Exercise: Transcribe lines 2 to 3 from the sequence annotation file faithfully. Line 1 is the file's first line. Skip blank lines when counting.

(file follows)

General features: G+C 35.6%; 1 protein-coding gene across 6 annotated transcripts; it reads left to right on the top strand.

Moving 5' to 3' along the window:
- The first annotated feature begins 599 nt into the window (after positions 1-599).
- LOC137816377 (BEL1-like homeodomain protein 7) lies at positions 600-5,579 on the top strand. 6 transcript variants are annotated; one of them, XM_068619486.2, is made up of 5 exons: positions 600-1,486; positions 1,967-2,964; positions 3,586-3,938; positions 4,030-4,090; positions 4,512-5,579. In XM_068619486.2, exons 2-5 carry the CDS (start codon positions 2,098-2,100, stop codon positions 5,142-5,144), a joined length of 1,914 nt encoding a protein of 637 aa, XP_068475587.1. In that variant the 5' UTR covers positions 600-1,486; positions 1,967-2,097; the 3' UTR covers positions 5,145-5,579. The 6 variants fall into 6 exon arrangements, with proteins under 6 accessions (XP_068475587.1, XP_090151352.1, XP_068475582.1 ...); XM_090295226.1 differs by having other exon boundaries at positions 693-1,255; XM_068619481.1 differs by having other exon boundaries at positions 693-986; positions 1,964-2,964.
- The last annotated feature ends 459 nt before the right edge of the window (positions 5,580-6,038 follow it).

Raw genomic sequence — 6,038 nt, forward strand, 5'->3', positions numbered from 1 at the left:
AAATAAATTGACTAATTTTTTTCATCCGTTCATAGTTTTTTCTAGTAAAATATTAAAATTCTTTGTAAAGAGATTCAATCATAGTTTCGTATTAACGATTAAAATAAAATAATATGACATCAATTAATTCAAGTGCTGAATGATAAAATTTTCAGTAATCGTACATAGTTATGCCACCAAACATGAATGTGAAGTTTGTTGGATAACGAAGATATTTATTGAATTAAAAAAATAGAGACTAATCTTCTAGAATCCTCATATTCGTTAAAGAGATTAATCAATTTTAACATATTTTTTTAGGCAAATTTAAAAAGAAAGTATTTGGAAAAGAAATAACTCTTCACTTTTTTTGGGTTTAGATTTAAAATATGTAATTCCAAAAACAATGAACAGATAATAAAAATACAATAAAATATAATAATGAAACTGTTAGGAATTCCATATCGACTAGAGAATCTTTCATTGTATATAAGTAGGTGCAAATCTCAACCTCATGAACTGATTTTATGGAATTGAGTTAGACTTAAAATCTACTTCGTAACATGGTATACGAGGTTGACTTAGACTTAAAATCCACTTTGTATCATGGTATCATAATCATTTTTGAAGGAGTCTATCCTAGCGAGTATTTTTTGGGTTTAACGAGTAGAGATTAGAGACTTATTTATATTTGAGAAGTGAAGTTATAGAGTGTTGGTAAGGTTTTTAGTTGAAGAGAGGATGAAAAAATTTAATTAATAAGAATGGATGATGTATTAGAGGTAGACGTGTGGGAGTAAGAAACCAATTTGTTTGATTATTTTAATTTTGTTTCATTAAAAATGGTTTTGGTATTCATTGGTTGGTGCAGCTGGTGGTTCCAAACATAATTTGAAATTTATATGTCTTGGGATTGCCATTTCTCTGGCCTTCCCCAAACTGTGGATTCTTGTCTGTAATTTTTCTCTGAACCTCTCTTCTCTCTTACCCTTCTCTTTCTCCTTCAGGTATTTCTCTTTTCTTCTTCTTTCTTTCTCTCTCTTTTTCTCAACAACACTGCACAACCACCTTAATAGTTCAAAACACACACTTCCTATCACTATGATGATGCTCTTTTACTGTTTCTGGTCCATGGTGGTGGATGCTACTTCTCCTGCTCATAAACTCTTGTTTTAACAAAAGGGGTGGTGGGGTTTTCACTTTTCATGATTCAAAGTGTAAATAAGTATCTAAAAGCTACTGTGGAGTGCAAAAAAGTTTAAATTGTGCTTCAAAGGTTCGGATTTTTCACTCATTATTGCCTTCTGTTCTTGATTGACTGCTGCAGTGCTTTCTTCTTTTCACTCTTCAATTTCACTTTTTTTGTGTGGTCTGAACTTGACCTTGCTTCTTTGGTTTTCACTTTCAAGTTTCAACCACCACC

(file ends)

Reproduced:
Moving 5' to 3' along the window:
- The first annotated feature begins 599 nt into the window (after positions 1-599).